« Last post by axlerowes on April 16, 2016, 11:30:17 AM »
I have been thinking about the cosmic era stuff again. I think you have stated in the in the past that there two main goals to the setting. The idea is to have a world that has the opportunity to mix genres and setting but is centered around a “apple-slick post-consumer ” dystopian world in which people are dehumanized but the masses (like ourselves) don’t realize it. The theme of this central setting (aside from technology and structure that provide ultraconvenient satisfaction of basic needs that leads a strong disconnect of the individual from reality) is that reality is horrible. Thus a conceit of the setting is that if somebody unplugged from their enhanced reality games long enough to look around they would realize how vapid they are and how the technology they are using is bringing about their own destruction.
(lets leave the alien invasion and the puppet master AIs on the shelf for the time being)
The second major engine of the setting seems to be to drawnin all the wish fulfillment concepts and stories of 80s and 90s media directed to your typical male pre and post adolescent (transformers, battletech, robotech, video games such as street fighter, GI Joe and many more). This second point has the potential to directly conflict and negate the horror and dystopian themes of the cosmic era. It is not really dystopia or horror if our hero gets to fly around with a super cool jet backs and use their superpowers for moral purposes that they ultimately find uplifting. I think your attempts to fuse almost all media characters into the cosmic era is ultimately damaging to the setting.
Lets take for examples something you fused with cosmic era that I think did work really well: GI Joe. With GI Joe you turned Cobra into Amerika Command (a pro-classic United States rogue state) and you reboot the GI Joe characters as limited personality clones. I found this to be brilliantly subversive, speaking directly to the corruption of the setting and retaining the rule-of-cool fetishizing of pseudo-military technology and fashion that was fun about GI Joe.
Other stuff you have dropped in was done almost whole cloth without respect to the setting. (Yuna Aoki, cosmic era avengers, Agamemnon Spengler, Tekken Characters, Mortal Combat characters) Where is the horror? All these characters seemed self-possessed and very much in possession of their own fate. That is when the character’s place in the world is described at al. The characters are often just given new “cosmic era” technobabble to describe them. Don’t get me wrong the cosmic era technobabble always refers to the horror just beneath the surface, but the end result is fun wish fulfillment characters. Maybe in your head there is horror, but often in the write ups it is just high kicks, hot chicks and cool weapons. Yuna Aoki is the best new example of this. If New Themiscyra exists and there is a haven for the morally upright types such as Yuna Aoki are we leaving the horror behind in favor of a good versus evil morality stories? Did Yuna Aoki escape the horror of the cosmic era except for when she gambles with martyr style for a good cause?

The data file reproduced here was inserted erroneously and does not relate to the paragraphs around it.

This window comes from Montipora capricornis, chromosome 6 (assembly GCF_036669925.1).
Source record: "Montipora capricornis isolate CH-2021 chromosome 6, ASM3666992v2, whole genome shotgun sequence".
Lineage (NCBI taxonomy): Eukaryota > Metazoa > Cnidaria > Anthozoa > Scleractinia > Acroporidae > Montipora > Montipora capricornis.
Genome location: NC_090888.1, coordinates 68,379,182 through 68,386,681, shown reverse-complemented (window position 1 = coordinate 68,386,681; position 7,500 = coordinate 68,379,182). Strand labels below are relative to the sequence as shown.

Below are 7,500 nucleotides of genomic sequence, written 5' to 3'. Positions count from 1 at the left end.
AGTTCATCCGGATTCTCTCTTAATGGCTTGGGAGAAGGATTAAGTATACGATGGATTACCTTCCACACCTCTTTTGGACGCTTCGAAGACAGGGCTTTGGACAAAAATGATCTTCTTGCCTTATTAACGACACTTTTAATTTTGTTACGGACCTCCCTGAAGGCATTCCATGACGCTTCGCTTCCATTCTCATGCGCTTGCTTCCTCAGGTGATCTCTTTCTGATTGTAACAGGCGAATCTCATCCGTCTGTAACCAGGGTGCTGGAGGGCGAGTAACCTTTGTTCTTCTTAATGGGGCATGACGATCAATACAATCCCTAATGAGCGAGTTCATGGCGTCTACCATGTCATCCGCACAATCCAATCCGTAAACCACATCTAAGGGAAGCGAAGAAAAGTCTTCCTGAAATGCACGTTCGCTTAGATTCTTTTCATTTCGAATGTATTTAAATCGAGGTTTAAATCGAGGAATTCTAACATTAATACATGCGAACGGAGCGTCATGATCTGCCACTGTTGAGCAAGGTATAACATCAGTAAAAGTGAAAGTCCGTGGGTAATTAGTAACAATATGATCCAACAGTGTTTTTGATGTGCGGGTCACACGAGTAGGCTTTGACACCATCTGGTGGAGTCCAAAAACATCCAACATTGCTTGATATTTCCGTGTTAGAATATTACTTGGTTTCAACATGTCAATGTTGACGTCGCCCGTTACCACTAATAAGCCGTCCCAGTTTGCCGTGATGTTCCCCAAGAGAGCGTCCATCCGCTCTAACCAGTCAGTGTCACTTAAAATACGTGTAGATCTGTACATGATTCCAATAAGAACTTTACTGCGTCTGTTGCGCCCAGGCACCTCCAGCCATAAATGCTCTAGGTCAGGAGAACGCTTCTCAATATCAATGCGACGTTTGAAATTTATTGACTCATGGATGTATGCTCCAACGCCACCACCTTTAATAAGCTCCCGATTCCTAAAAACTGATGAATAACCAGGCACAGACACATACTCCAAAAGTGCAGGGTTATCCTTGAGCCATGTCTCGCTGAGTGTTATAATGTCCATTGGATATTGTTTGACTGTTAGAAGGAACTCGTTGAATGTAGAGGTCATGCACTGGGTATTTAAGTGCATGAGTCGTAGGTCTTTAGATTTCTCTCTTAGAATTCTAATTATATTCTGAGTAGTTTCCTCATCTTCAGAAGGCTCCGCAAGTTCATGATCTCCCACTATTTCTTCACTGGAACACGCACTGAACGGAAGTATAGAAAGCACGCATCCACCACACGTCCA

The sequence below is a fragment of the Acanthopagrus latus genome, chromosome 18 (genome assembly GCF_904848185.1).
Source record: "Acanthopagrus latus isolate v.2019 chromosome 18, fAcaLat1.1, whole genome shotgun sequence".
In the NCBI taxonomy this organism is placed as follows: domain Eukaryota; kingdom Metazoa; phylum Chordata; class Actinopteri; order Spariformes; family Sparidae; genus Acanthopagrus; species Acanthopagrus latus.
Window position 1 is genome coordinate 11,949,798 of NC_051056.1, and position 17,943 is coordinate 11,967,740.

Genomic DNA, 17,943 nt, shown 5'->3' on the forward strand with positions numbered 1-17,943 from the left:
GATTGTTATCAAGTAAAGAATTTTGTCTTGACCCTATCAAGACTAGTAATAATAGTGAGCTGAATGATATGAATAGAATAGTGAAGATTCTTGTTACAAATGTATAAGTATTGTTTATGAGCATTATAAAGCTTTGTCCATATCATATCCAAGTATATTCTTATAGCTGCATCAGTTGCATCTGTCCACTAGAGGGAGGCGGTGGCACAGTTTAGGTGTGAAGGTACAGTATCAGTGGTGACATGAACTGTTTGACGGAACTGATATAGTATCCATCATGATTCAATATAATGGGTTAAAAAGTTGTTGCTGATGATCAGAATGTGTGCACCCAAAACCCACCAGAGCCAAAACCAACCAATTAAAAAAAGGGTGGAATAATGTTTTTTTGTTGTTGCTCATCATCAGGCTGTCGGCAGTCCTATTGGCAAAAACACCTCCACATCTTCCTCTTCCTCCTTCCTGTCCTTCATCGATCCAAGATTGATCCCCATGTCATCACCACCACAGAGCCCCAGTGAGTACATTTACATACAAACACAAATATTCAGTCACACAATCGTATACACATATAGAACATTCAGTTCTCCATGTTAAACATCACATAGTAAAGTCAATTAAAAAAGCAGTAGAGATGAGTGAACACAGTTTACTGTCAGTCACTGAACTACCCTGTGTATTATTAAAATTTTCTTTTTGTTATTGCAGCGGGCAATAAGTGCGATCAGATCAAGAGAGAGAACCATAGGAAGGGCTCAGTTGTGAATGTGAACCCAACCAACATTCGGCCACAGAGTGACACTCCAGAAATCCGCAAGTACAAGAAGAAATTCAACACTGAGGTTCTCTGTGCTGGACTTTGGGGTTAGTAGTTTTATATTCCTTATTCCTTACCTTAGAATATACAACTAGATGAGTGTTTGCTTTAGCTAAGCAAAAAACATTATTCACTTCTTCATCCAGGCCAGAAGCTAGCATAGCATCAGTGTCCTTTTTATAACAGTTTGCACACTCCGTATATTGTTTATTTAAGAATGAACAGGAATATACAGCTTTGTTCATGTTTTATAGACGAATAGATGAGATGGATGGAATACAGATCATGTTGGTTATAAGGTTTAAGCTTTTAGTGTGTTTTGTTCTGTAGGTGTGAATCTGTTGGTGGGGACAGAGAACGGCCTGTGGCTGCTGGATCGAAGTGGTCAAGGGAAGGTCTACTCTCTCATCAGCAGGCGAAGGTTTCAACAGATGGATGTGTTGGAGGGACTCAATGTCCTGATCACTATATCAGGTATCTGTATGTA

Don’t get me wrong either, if you tone down the dystopian aspects in favor of the rule-of-cool fun stuff, it doesn’t undercut the setting-it just changes it.
I believe you have spent more time on the uplifting parts of the cosmic era and less on the dystopian parts. I also feel like you haven’t pushed the “human experience” in the cosmic era to something that merits a horror setting. Are you trying to create a feeling of frailty, smallness and paranoia like Lovecraft, embracing the dehumanizing vapidness of Huxley’s world (there you have come closet), the vicious ignorance of Raybradury’s future, or the ruthless, cynical, sadistic pragmatism of 1984.
Can you give us a cosmic era yarn that takes something people loved (i.e. Teddy Ruxbin, A-team, the care bears, Zelda or Megaman) and use it a tell us a story that is both subversive, a little disturbing but still pretty cool.